Healing childhood trauma in the Seattle area with arms around the whole family

Carneisha Grace, 34, would take care of her son with special needs and her two brothers on her own no matter what. She believed that self-sufficiency was the mark of a good mother.

But when the end of a long-term relationship left her homeless and her son Shawn still didn’t walk or speak, she struggled. Childhaven reached out to her and she was finally ready to accept help.

Now, with the help of the agency, one of 13 nonprofits that benefit from donations from readers to the Seattle Times Fund for Those in Need, Grace is provided with stable housing and her children are thriving.

“We’re not supposed to do it alone,” she said during a recent visit to Childhaven’s Auburn branch. “Don’t be afraid to ask for help and don’t be afraid to take it. We all need it. Learning that changed everything for us.

Tangible help with child care, education, therapy and housing provided by Childhaven and its partners across the community was essential, she said.

But so do the thousands of little lessons she’s learned along the way: how to play with her kids, train patience when she’s thin, communicate clearly when frustration is high, and take a few. minutes to herself when needed.

Her youngest son, Samari, 5, is doing well at Childhaven School, where he is enrolled in the Wrap Around with Intensive Services program which allows the agency to stay in touch with the whole family.

Josiah, 12, is at Rainier Middle School, where he recently pulled a winning basket. Shawn, 9, is now able to walk and communicate. He likes to call the friend and family leader in Childhaven, Barbie Jo Wagner, and ask her, “What’s going on?

Wagner was Shawn’s first teacher at the agency. She later became the family’s case manager and parent partner, what Childhaven calls staff members who have experienced and overcome many of the same challenges their clients face.

“Sometimes people ask if seeing all the needs can put you off,” Wagner said. “But when I see Shawn light up and play and see how resilient mom is and how well the other kids are doing, it’s wonderful and totally worth it. I love to see them prosper and grow.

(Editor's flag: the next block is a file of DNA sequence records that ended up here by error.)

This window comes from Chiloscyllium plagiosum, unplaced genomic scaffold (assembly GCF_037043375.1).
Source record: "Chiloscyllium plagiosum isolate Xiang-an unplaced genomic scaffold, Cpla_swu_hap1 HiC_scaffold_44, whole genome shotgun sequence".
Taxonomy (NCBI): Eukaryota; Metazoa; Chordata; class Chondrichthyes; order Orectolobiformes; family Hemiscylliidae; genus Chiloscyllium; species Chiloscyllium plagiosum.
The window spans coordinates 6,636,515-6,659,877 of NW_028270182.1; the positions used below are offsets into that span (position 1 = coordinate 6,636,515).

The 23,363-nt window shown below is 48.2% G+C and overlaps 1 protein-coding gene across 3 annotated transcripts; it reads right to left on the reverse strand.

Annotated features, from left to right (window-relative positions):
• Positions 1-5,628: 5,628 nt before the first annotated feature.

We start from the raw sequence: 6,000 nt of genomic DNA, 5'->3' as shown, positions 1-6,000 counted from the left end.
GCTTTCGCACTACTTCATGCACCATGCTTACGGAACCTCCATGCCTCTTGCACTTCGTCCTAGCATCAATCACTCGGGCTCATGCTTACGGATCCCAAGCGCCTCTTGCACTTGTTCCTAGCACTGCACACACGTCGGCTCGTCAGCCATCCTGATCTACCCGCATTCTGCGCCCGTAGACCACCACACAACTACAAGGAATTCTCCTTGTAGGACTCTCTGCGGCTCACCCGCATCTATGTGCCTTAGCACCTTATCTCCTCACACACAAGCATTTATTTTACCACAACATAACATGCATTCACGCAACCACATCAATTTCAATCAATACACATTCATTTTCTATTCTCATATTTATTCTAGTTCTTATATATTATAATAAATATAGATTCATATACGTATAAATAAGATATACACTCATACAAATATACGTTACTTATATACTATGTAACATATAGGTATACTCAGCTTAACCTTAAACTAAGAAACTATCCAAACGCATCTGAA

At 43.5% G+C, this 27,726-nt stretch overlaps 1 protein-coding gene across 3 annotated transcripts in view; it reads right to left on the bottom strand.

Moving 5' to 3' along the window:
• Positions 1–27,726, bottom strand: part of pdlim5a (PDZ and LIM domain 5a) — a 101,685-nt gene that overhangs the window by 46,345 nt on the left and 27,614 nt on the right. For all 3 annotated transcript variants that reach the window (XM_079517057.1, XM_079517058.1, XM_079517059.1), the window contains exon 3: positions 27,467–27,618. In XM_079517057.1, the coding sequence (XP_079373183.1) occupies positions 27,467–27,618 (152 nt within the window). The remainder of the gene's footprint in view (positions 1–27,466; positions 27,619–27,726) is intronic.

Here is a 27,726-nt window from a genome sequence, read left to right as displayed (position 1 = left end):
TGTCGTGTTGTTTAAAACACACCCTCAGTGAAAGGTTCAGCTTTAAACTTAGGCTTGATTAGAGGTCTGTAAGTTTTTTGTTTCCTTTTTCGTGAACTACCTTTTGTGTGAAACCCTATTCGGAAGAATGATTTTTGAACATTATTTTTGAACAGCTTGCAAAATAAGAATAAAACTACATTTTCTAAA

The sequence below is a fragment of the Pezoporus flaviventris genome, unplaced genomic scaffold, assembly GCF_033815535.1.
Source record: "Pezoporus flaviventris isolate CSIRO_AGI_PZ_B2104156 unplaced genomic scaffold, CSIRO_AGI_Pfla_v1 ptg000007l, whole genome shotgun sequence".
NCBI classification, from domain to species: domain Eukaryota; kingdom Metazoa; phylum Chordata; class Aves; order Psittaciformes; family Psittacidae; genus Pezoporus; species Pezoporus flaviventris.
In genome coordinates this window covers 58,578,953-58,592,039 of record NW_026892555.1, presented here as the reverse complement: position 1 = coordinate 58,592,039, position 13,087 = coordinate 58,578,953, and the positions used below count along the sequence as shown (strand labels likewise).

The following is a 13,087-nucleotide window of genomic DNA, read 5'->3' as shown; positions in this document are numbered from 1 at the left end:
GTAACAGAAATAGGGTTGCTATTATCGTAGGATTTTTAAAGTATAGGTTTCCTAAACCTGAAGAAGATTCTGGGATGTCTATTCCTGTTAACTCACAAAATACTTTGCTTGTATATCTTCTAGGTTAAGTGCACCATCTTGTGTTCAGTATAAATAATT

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Founded over 100 years ago as a daycare center, Childhaven was the first on the West Coast to implement the Federal Head Start Child Development Program to deliver a year-round preschool program for help prepare young children for school.

Childhaven works to address childhood trauma and adversity that is at the root of the most pressing and costly problems afflicting children, families and communities.

More than two-thirds of children in the United States are exposed to some form of toxic stress from several possible causes, including domestic violence, abuse, neglect, racism, disease, indifference and bullying, according to the ‘agency. Children who experience adversity early carry the impact into adulthood with studies now showing links to crime, substance abuse, suicide, homelessness, mental health issues and even cancer. and diabetes.

How to find help

If you are having thoughts of suicide or have concerns about someone else who might be, call the National Suicide Prevention Lifeline at 800-273-TALK (8255); you will be directed to a local crisis center where professionals can explain a risk assessment to you and provide resources in your community. More information: suicidepreventionlifeline.org. Or contact Crisis Text Line by texting HOME on 741741 for free 24/7 crisis advice. More information: Crisistextline.org.

Grace was in foster care for most of her childhood. A little devil, by her own description, she was not adopted even after her photo and profile was featured as a child in need of a forever home in the Seattle Times.

She had fun running around the streets for a while, she said, but when she got pregnant she vowed she would be a better parent than she had been.

When his second son was born with Dravet syndrome, a rare form of refractory epilepsy that causes seizures and developmental delays, he was told he was unlikely to live beyond 5 years.